The North Pole, eight flying reindeer, cookies and milk - you might know all there is to know about Santa Claus, but what do you know about Saint Nicholas? Around the world, St. Nicholas Day is quickly approaching and celebrations are already underway. St. Nicholas Day celebrates the spirit of giving, derived from Saint Nicholas of Myra, who served as a bishop of Greece in the 4th century. Saint Nicholas was a famously giving figure, caring for children in need, struggling families, and the ill. He was also known to leave surprise gifts and coins in people’s shoes throughout his lifetime - a tradition many keep up today around this time of year.
Curious about other traditions taking place in honor of St. Nicholas Day? Here are five awesome ways people around the world are celebrating St. Nicholas Day.
1. A celebratory parade.
In most places, the St. Nicholas Day celebrations begin well before December 6th, starting in mid-November. For example, the festivities kick off in the Netherlands with parades around the country, marking Saint Nicholas’s arrival from Spain. Called Sinterklaas (“Saint Nicholas” in Dutch), nearly every town and city has an annual arrival parade, usually featuring someone dressed as Sinterklaas on a horse, boat, carriage, or even helicopter. In the time between his arrival and St. Nicholas Day, Sinterklaas travels to hospitals, schools, and from home to home, leaving small gifts for well-behaved children. In exchange, children will often leave out a carrot, some hay, and a bowl of water for Sinterklaas’ horse.
2. A boot in front of the fireplace.
On the eve of St. Nicholas Day, children around the world leave a shoe or a boot in front of the fireplace or the front door, hoping to wake up to it filled with gifts from Saint Nicholas. Not unlike the Western idea of Santa Claus leaving coal for naughty children, Saint Nicholas might leave a stick for misbehaving children. There are variations of this tradition across countries, ranging from a bag of salt to a switch for parents to use as discipline. Today, most children will receive gifts from Saint Nicholas despite their record of behavior over the past year - anything from hot chocolate and mandarin oranges to personalized notes, candy, and coins to be shared with family and friends.
3. A feast on St. Nicholas’ Eve.
For those who celebrate St. Nicholas Day, the eve of the holiday is often more important than the actual day. Think of it like Christmas Day - often, families hold their gatherings and exchange presents on Christmas Eve and spend Christmas Day in church or quietly celebrating with immediate family. Likewise, St. Nicholas’ Eve is celebrated with gift-giving and a big feast shared by family. Called Sinterklaasavond (Sinterklaas evening) in the Netherlands, it has become the holiday’s main day of celebration.
What’s on the menu for a St. Nicholas’ Eve feast? A traditional table might have Bishop’s wine, breads, St. Nicholas-shaped cookies, and a special main dish reserved for the holiday. In France, that might be pork with mustard & apples. In Germany, you might enjoy Pfannkuchen, or German pancakes. Around the world, there are traditional St. Nicholas pizzas, soups, and pastries, so arrive hungry!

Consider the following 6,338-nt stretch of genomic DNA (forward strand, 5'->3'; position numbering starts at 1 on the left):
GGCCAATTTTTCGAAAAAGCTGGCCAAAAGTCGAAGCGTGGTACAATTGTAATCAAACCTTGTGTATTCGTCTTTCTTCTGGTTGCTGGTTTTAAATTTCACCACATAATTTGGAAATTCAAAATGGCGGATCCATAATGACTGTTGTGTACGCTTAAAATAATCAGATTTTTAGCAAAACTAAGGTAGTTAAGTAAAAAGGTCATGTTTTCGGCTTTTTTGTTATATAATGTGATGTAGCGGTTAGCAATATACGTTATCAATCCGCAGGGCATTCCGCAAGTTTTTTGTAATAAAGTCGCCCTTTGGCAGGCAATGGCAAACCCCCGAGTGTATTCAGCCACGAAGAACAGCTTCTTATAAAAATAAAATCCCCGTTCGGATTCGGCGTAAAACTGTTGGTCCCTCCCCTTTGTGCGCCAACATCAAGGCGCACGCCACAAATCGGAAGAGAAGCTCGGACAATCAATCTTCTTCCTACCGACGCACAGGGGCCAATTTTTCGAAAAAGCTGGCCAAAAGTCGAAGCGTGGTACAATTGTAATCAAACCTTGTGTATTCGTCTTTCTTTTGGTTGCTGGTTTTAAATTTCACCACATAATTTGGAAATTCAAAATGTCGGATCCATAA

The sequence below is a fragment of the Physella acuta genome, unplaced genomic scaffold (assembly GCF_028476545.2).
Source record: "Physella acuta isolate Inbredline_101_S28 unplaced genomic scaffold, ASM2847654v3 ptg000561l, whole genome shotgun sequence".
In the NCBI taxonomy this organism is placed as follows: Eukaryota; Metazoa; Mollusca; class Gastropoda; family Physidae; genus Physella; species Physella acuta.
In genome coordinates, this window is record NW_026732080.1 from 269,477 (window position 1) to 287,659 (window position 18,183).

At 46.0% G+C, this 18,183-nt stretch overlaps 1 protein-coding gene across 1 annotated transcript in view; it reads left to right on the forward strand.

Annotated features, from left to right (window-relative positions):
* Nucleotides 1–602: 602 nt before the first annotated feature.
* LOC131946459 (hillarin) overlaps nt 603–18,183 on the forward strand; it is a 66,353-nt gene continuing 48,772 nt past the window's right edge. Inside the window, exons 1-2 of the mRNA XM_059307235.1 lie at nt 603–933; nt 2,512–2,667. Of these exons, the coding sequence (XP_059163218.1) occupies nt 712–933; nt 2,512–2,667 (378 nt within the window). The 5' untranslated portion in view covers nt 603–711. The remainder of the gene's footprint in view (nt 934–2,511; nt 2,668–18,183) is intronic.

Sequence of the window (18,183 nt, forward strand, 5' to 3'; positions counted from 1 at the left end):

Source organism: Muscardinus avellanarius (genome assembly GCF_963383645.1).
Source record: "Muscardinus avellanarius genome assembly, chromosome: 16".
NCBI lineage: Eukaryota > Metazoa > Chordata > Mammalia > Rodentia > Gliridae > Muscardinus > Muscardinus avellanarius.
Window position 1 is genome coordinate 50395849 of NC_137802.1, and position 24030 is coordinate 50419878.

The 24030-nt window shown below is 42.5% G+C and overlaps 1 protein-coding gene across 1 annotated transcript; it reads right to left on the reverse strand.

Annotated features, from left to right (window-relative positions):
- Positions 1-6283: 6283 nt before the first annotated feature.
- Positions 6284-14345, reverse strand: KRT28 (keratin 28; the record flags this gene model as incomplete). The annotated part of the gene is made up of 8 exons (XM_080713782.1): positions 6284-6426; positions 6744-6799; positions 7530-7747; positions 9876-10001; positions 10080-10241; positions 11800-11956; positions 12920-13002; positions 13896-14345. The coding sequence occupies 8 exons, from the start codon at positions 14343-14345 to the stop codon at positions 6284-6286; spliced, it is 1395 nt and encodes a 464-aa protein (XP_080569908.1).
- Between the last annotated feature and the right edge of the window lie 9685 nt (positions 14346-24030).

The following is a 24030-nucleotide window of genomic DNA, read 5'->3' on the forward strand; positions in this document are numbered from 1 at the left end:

4. Gifts for unmarried women.
In Italy, children aren’t the only ones receiving gifts on Saint Nicholas Day - unmarried women make the list, too. Particularly in Sassari, young women are given gifts to help them find a husband. Across Italy, unmarried women might attend a special mass on St. Nicholas Day to participate in Rito delle nubili, a ritual where they turn a column seven times to help change their luck in finding a spouse.
Wondering why unmarried women receive so much attention on St. Nicholas Day? Saint Nicholas is viewed as a patron of more than just children and the needy - he also protected virgins. One story of Saint Nicholas tells how he once provided a poor man with dowries for his three daughters, ensuring they could marry well.
5. An appearance from Krampus.
Not all is merry and bright during Saint Nicholas Day - and that’s all thanks to Krampus. Around the world, variations of this menacing figure accompany Saint Nicholas to punish children who misbehave. You’re most likely to bump into Krampus in Germany, Austria, Hungary, Slovenia, and the Czech Republic. He’s usually depicted as half-man, half-goat - a frightening creature that borrows traits from demons, beasts, and the devil. Legend has it Krampus travels with Saint Nicholas, leaving coal for naughty children or - in some cases - kidnapping them in his sack. Another spine-chilling Krampus tradition: the Eve of Saint Nicholas Day is Krampusnacht, or Krampus Night, in some parts of Europe. Krampus takes to the streets, visiting the homes of misbehaving children. If that doesn’t motivate you to be good this year, we don’t know what will.
There’s still time to brush up on your Dutch and celebrate Sinterklaas, or practice your German and join in on the Krampusnacht debauchery. Celebrate the season with a little language and culture learning with friends and family - the holiday fun begins with Mango!
Sources: http://www.stnicholascenter.org/pages/st-nicholas-day/, https://www.timeanddate.com/holidays/common/saint-nicholas, http://news.nationalgeographic.com/news/2013/12/131217-krampus-christmas-santa-devil/, https://en.wikipedia.org/wiki/Saint_Nicholas_Day, http://www.stnicholascenter.org/pages/home/